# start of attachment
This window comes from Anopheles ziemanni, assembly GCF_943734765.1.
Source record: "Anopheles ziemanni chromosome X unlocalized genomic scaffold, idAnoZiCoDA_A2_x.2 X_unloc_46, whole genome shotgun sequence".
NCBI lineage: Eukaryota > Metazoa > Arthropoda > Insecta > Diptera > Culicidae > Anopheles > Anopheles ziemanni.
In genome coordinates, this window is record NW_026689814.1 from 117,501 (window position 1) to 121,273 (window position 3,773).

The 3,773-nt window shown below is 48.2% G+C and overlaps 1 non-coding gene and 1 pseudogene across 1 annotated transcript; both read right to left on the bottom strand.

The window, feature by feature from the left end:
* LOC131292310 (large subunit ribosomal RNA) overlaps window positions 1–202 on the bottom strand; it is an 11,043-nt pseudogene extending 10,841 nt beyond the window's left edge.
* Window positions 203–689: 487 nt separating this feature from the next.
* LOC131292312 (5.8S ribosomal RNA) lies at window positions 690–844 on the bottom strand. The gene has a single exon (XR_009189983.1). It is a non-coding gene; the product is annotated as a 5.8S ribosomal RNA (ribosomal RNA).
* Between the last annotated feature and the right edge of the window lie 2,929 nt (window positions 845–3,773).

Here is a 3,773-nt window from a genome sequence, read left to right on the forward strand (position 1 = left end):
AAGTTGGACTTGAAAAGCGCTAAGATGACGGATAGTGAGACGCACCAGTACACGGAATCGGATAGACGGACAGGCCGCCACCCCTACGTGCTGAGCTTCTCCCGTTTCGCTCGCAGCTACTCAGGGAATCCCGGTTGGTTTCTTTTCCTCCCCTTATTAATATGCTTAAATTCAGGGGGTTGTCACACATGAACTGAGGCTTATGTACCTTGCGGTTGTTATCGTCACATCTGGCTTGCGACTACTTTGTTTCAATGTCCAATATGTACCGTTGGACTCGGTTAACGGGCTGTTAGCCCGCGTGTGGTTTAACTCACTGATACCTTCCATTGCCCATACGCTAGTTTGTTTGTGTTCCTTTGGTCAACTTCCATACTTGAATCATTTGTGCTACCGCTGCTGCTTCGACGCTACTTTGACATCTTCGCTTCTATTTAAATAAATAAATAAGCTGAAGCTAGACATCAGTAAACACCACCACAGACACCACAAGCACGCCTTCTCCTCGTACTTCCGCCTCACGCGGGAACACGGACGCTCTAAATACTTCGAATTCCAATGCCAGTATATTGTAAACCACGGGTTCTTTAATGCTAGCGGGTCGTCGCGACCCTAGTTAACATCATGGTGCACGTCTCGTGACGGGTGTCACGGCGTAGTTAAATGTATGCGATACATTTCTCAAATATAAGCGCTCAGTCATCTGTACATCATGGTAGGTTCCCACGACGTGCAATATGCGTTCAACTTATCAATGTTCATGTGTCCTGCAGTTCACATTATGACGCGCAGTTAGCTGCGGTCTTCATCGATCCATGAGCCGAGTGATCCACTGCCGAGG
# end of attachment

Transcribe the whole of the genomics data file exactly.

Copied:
This window comes from Anopheles ziemanni, assembly GCF_943734765.1.
Source record: "Anopheles ziemanni chromosome X unlocalized genomic scaffold, idAnoZiCoDA_A2_x.2 X_unloc_46, whole genome shotgun sequence".
NCBI lineage: Eukaryota > Metazoa > Arthropoda > Insecta > Diptera > Culicidae > Anopheles > Anopheles ziemanni.
In genome coordinates, this window is record NW_026689814.1 from 117,501 (window position 1) to 121,273 (window position 3,773).

The 3,773-nt window shown below is 48.2% G+C and overlaps 1 non-coding gene and 1 pseudogene across 1 annotated transcript; both read right to left on the bottom strand.

The window, feature by feature from the left end:
* LOC131292310 (large subunit ribosomal RNA) overlaps window positions 1–202 on the bottom strand; it is an 11,043-nt pseudogene extending 10,841 nt beyond the window's left edge.
* Window positions 203–689: 487 nt separating this feature from the next.
* LOC131292312 (5.8S ribosomal RNA) lies at window positions 690–844 on the bottom strand. The gene has a single exon (XR_009189983.1). It is a non-coding gene; the product is annotated as a 5.8S ribosomal RNA (ribosomal RNA).
* Between the last annotated feature and the right edge of the window lie 2,929 nt (window positions 845–3,773).

Here is a 3,773-nt window from a genome sequence, read left to right on the forward strand (position 1 = left end):
AAGTTGGACTTGAAAAGCGCTAAGATGACGGATAGTGAGACGCACCAGTACACGGAATCGGATAGACGGACAGGCCGCCACCCCTACGTGCTGAGCTTCTCCCGTTTCGCTCGCAGCTACTCAGGGAATCCCGGTTGGTTTCTTTTCCTCCCCTTATTAATATGCTTAAATTCAGGGGGTTGTCACACATGAACTGAGGCTTATGTACCTTGCGGTTGTTATCGTCACATCTGGCTTGCGACTACTTTGTTTCAATGTCCAATATGTACCGTTGGACTCGGTTAACGGGCTGTTAGCCCGCGTGTGGTTTAACTCACTGATACCTTCCATTGCCCATACGCTAGTTTGTTTGTGTTCCTTTGGTCAACTTCCATACTTGAATCATTTGTGCTACCGCTGCTGCTTCGACGCTACTTTGACATCTTCGCTTCTATTTAAATAAATAAATAAGCTGAAGCTAGACATCAGTAAACACCACCACAGACACCACAAGCACGCCTTCTCCTCGTACTTCCGCCTCACGCGGGAACACGGACGCTCTAAATACTTCGAATTCCAATGCCAGTATATTGTAAACCACGGGTTCTTTAATGCTAGCGGGTCGTCGCGACCCTAGTTAACATCATGGTGCACGTCTCGTGACGGGTGTCACGGCGTAGTTAAATGTATGCGATACATTTCTCAAATATAAGCGCTCAGTCATCTGTACATCATGGTAGGTTCCCACGACGTGCAATATGCGTTCAACTTATCAATGTTCATGTGTCCTGCAGTTCACATTATGACGCGCAGTTAGCTGCGGTCTTCATCGATCCATGAGCCGAGTGATCCACTGCCGAGG